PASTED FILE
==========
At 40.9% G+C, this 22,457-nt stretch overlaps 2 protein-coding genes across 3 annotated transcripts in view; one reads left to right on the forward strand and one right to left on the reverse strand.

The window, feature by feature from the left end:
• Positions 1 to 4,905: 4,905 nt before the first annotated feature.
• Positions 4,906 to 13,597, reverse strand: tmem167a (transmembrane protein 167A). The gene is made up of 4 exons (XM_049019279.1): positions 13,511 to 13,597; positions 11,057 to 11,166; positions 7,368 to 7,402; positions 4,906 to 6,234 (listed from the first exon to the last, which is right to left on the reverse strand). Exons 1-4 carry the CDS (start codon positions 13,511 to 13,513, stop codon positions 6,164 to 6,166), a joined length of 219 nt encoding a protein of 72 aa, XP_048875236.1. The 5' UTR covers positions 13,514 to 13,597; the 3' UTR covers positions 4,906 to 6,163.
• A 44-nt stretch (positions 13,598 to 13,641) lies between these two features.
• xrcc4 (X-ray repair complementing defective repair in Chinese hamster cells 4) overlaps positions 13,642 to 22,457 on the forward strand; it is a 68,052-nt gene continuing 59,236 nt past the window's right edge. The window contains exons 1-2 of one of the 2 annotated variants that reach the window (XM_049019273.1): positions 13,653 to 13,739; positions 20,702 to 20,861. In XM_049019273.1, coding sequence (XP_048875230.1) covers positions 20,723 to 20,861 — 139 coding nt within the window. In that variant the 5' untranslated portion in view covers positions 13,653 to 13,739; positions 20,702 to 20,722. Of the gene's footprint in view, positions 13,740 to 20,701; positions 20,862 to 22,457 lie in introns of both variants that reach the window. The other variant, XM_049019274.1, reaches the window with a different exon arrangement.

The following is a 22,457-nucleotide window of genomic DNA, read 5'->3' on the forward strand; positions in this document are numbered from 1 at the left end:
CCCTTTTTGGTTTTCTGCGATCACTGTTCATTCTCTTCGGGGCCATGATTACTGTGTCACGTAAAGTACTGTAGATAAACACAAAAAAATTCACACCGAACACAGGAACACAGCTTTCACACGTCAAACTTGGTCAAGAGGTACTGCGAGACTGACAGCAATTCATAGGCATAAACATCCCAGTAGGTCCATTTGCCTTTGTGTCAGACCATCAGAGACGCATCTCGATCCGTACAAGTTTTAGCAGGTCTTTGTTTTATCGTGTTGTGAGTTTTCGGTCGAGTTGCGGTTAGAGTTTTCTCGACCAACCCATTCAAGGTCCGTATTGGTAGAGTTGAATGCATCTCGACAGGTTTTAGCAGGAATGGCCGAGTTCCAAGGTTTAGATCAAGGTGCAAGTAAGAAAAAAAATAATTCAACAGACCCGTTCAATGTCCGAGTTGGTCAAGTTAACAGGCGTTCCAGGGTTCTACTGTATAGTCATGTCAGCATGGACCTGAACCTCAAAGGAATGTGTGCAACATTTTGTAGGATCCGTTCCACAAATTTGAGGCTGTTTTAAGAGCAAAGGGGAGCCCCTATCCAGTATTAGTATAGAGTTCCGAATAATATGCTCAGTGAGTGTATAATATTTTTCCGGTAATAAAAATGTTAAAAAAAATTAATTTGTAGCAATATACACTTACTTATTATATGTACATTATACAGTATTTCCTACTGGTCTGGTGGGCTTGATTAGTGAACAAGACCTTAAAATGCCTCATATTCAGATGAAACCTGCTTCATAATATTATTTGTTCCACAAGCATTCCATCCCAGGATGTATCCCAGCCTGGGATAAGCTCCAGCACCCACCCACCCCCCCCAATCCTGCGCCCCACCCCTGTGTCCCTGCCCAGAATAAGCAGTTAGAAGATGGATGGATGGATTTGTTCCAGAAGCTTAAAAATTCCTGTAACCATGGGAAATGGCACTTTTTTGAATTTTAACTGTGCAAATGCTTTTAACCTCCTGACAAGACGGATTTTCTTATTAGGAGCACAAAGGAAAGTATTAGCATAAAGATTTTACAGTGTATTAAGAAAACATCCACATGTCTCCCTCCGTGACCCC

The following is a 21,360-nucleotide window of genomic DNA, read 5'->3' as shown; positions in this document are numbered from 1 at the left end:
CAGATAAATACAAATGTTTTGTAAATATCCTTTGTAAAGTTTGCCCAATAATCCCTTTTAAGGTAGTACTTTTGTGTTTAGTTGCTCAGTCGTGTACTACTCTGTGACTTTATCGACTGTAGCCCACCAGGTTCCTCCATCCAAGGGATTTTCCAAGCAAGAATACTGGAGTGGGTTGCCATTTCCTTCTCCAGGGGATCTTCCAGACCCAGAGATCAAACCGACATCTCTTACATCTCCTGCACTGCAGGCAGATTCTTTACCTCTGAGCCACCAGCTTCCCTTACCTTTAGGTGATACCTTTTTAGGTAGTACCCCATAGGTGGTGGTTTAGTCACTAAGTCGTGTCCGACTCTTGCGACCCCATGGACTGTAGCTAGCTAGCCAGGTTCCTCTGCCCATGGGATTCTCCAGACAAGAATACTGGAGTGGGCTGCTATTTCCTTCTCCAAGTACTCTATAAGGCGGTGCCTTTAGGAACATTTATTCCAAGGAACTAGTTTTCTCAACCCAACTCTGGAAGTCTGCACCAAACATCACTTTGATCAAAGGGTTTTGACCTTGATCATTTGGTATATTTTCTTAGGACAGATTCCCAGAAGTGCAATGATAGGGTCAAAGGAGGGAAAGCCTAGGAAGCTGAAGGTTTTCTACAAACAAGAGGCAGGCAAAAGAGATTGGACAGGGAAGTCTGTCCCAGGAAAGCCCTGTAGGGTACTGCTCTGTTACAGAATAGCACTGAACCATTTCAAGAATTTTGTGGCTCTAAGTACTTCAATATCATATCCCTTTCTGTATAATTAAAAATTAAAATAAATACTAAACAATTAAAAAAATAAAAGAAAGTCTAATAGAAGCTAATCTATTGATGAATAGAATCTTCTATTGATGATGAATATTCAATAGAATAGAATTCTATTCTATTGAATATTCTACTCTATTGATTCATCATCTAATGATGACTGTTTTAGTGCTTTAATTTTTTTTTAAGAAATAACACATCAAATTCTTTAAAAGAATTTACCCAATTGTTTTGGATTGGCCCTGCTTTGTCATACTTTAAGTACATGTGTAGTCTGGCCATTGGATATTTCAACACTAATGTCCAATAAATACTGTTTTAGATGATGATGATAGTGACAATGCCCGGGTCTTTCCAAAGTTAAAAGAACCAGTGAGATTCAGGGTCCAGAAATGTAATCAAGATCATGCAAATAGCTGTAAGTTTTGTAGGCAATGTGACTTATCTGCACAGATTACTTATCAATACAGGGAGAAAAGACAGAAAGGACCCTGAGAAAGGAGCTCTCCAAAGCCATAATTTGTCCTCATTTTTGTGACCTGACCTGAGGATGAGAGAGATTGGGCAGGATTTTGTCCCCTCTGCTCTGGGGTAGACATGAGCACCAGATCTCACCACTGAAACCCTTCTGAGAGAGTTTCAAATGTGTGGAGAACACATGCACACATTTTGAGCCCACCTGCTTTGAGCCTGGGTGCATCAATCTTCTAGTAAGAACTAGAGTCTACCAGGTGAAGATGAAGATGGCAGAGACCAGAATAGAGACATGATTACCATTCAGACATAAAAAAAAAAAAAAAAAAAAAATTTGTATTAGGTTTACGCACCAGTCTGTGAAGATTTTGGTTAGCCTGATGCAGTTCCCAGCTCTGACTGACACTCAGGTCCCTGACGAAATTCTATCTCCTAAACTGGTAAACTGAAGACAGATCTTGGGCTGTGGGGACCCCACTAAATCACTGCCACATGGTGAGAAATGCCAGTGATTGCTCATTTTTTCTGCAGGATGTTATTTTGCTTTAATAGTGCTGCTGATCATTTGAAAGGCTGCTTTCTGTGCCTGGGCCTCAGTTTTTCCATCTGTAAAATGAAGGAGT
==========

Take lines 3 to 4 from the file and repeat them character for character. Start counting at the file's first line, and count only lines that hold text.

• Positions 1 to 4,905: 4,905 nt before the first annotated feature.
• Positions 4,906 to 13,597, reverse strand: tmem167a (transmembrane protein 167A). The gene is made up of 4 exons (XM_049019279.1): positions 13,511 to 13,597; positions 11,057 to 11,166; positions 7,368 to 7,402; positions 4,906 to 6,234 (listed from the first exon to the last, which is right to left on the reverse strand). Exons 1-4 carry the CDS (start codon positions 13,511 to 13,513, stop codon positions 6,164 to 6,166), a joined length of 219 nt encoding a protein of 72 aa, XP_048875236.1. The 5' UTR covers positions 13,514 to 13,597; the 3' UTR covers positions 4,906 to 6,163.